Should my Segmentation be Global or Localized?
By Chuck Murphy & Maggie Bright

A well done segmentation is often the most powerful tool in a research arsenal. It helps humanize a customer base, optimize marketing efforts, create a common lexicon across organizations, and prioritize targeting and growth opportunities.

As US based commerce and technology expands across new borders, it is paramount that the decision to develop a locally or globally driven segmentation approach is carefully explored.

The Case for Global:

From an efficiency perspective, the idea of a well-planned global segmentation is appealing. It creates one framework from which the entire organization can innovate, create, distribute, and market its offerings. It realizes the limitations an organization may have in developing unique offerings or messages to each region and focuses on the macro environment in which a company operates. This unified strategy can often create a strong brand identity which serves as a powerful equity among consumers. A global segmentation can work well for companies that operate in markets with homogeny across factors which drive strategic decisions such as accessibility, category/brand familiarity, consumer need states, usage occasions, and demographics.

Should my Segmentation be Global or Localized?

The Case for Local:

A local segmentation takes into consideration the unique playing field of each region in which a company operates. It realizes that developed, developing, and underdeveloped markets may have different needs and customer bases, and it allows the segment solution room to incorporate these variations. A local segment solution has the benefit of being well attuned to regional needs and can show extreme sensitivity to market needs which often promotes strong brand loyalty among that market. It is most appropriate when the inputs into strategic decisions are driven by heterogeneous needs across markets or markets that are fundamentally different.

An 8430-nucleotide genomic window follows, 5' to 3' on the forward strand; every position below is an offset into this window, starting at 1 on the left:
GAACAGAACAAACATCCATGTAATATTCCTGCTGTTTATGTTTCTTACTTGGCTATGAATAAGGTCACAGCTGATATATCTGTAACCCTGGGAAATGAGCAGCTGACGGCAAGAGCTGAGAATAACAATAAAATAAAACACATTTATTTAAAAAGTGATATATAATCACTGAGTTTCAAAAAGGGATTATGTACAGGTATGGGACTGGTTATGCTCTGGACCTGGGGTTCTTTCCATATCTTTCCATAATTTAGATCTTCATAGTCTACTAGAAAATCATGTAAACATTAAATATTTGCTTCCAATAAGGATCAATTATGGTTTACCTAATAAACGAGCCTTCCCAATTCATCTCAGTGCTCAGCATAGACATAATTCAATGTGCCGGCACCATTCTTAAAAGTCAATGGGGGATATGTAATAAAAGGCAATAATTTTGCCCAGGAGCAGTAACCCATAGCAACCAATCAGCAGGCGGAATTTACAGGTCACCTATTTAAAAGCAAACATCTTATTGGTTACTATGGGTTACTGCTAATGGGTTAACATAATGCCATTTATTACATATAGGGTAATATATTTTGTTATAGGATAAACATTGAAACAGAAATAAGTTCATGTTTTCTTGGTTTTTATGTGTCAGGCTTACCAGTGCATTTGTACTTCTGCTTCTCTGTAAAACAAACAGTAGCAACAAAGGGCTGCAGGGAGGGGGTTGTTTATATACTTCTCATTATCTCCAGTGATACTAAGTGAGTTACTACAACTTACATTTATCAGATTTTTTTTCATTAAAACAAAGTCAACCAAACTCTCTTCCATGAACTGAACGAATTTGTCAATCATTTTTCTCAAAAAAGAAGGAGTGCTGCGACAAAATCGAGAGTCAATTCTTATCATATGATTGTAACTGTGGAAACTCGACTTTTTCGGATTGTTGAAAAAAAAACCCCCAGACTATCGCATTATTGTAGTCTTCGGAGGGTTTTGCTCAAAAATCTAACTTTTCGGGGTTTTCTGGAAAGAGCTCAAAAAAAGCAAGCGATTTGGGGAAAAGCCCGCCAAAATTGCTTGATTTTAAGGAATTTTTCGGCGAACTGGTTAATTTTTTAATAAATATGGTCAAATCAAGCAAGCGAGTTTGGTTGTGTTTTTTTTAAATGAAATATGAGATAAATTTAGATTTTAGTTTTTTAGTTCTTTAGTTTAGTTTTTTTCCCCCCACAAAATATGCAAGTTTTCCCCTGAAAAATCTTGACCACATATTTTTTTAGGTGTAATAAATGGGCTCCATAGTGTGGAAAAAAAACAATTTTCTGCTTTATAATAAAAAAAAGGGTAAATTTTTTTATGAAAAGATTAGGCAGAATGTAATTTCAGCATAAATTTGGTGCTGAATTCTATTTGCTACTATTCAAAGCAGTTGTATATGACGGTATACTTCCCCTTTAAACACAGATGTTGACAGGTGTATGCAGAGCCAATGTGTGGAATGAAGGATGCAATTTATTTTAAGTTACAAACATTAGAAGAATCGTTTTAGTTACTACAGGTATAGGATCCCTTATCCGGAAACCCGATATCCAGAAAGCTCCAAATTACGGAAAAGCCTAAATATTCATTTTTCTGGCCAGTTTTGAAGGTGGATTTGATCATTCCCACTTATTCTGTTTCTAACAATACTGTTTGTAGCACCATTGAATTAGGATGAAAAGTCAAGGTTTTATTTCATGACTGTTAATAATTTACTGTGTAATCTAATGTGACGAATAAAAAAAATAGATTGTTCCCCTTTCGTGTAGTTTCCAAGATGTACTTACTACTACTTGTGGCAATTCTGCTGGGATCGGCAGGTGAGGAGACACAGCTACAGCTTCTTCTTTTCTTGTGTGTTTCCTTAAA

Should my Segmentation be Global or Localized?

The Case for Glocal:

It is also important to remember that local and global approaches do not need to be mutually exclusive. The development of an overarching segmentation which has local variations can often create a dynamic approach which highlights commonalities across markets while recognizing their differences. The drawback to this “panacea” approach is often the investment required to bring it to fruition. It requires alignment from stakeholders, budget and the time required to guide the hybrid approach to completion.

Where do you stand? Global, Local, or Glocal? Comment below!

We love talking about segmentations. Take a look at some of our previous thoughts on the topic, and please get in touch with us if you want to chat more about our experiences or your questions!



2 responses to “Should my Segmentation be Global or Localized?”

  1. I dealt with this same issue while I was doing a project in school. This project involved introducing an American healthcare company to a new market. In each of the markets we looked at, the results were the same, people want to be healthy. Since we identified a common need amongst the different countries we surmised that by global segmentation would work in this instance.

    On the other hand, when we looked deeper into the issue, what is considered healthy differs greatly from country to country. In the US, because people are aware of the risks associated with obesity, thin is generally considered healthy. However, in South Africa, due to the high rate of HIV infection, a thin figure is often mistaken for someone who suffers from the illness. This and other influences do no prevent the implementation of a global model but it does highlight the need for local adaptation. That being said I believe glocal segmentation is the best.

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